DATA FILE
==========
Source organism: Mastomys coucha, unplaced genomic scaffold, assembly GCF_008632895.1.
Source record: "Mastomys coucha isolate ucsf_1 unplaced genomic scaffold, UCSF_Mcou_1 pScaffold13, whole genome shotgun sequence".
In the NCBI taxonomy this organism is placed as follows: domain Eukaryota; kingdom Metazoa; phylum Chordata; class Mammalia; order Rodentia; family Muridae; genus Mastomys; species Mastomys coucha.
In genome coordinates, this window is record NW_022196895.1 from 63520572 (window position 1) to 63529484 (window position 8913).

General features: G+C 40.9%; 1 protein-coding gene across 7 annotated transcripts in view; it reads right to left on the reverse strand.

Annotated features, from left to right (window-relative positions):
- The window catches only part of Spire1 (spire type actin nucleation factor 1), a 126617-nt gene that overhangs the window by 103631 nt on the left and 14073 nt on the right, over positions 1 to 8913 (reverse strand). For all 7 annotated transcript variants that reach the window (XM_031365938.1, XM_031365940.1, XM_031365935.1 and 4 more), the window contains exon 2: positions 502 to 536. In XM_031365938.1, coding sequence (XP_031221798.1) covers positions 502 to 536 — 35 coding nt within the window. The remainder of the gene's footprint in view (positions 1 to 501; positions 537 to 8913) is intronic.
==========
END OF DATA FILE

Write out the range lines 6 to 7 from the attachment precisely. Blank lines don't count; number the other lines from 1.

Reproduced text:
Annotated features, from left to right (window-relative positions):
- The window catches only part of Spire1 (spire type actin nucleation factor 1), a 126617-nt gene that overhangs the window by 103631 nt on the left and 14073 nt on the right, over positions 1 to 8913 (reverse strand). For all 7 annotated transcript variants that reach the window (XM_031365938.1, XM_031365940.1, XM_031365935.1 and 4 more), the window contains exon 2: positions 502 to 536. In XM_031365938.1, coding sequence (XP_031221798.1) covers positions 502 to 536 — 35 coding nt within the window. The remainder of the gene's footprint in view (positions 1 to 501; positions 537 to 8913) is intronic.